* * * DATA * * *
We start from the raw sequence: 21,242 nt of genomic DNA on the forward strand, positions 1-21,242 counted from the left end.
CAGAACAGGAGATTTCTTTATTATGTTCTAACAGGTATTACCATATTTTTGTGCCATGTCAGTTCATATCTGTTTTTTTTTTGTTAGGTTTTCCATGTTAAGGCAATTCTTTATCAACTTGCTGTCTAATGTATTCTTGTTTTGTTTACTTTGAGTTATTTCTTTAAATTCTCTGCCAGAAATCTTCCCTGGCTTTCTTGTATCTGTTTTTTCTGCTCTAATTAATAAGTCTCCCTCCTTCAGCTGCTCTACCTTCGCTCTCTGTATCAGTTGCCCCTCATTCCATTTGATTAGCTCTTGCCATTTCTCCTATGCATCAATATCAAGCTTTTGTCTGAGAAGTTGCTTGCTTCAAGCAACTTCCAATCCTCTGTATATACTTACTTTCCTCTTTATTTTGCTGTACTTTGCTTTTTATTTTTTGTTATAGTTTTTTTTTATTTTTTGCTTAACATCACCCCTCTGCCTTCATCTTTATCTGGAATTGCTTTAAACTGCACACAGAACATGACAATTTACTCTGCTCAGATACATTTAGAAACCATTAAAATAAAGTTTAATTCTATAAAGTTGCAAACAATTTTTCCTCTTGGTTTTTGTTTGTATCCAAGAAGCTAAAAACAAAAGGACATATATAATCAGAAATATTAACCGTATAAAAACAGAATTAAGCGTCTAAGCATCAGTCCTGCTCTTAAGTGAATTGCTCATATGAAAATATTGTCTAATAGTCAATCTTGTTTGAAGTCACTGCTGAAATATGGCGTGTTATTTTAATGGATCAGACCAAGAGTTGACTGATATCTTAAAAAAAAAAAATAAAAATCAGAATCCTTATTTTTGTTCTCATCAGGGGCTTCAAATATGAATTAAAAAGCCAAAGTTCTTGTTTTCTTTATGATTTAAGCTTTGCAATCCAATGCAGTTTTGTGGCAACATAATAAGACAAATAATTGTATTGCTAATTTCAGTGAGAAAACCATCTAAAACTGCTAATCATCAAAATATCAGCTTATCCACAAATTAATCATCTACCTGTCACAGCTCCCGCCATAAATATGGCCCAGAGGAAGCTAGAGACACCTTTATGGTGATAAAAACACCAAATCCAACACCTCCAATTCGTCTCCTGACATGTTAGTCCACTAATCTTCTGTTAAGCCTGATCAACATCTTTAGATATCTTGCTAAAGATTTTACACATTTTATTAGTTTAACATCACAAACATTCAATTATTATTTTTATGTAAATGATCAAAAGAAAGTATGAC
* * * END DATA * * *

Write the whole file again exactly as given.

We start from the raw sequence: 21,242 nt of genomic DNA on the forward strand, positions 1-21,242 counted from the left end.
CAGAACAGGAGATTTCTTTATTATGTTCTAACAGGTATTACCATATTTTTGTGCCATGTCAGTTCATATCTGTTTTTTTTTTGTTAGGTTTTCCATGTTAAGGCAATTCTTTATCAACTTGCTGTCTAATGTATTCTTGTTTTGTTTACTTTGAGTTATTTCTTTAAATTCTCTGCCAGAAATCTTCCCTGGCTTTCTTGTATCTGTTTTTTCTGCTCTAATTAATAAGTCTCCCTCCTTCAGCTGCTCTACCTTCGCTCTCTGTATCAGTTGCCCCTCATTCCATTTGATTAGCTCTTGCCATTTCTCCTATGCATCAATATCAAGCTTTTGTCTGAGAAGTTGCTTGCTTCAAGCAACTTCCAATCCTCTGTATATACTTACTTTCCTCTTTATTTTGCTGTACTTTGCTTTTTATTTTTTGTTATAGTTTTTTTTTATTTTTTGCTTAACATCACCCCTCTGCCTTCATCTTTATCTGGAATTGCTTTAAACTGCACACAGAACATGACAATTTACTCTGCTCAGATACATTTAGAAACCATTAAAATAAAGTTTAATTCTATAAAGTTGCAAACAATTTTTCCTCTTGGTTTTTGTTTGTATCCAAGAAGCTAAAAACAAAAGGACATATATAATCAGAAATATTAACCGTATAAAAACAGAATTAAGCGTCTAAGCATCAGTCCTGCTCTTAAGTGAATTGCTCATATGAAAATATTGTCTAATAGTCAATCTTGTTTGAAGTCACTGCTGAAATATGGCGTGTTATTTTAATGGATCAGACCAAGAGTTGACTGATATCTTAAAAAAAAAAAATAAAAATCAGAATCCTTATTTTTGTTCTCATCAGGGGCTTCAAATATGAATTAAAAAGCCAAAGTTCTTGTTTTCTTTATGATTTAAGCTTTGCAATCCAATGCAGTTTTGTGGCAACATAATAAGACAAATAATTGTATTGCTAATTTCAGTGAGAAAACCATCTAAAACTGCTAATCATCAAAATATCAGCTTATCCACAAATTAATCATCTACCTGTCACAGCTCCCGCCATAAATATGGCCCAGAGGAAGCTAGAGACACCTTTATGGTGATAAAAACACCAAATCCAACACCTCCAATTCGTCTCCTGACATGTTAGTCCACTAATCTTCTGTTAAGCCTGATCAACATCTTTAGATATCTTGCTAAAGATTTTACACATTTTATTAGTTTAACATCACAAACATTCAATTATTATTTTTATGTAAATGATCAAAAGAAAGTATGAC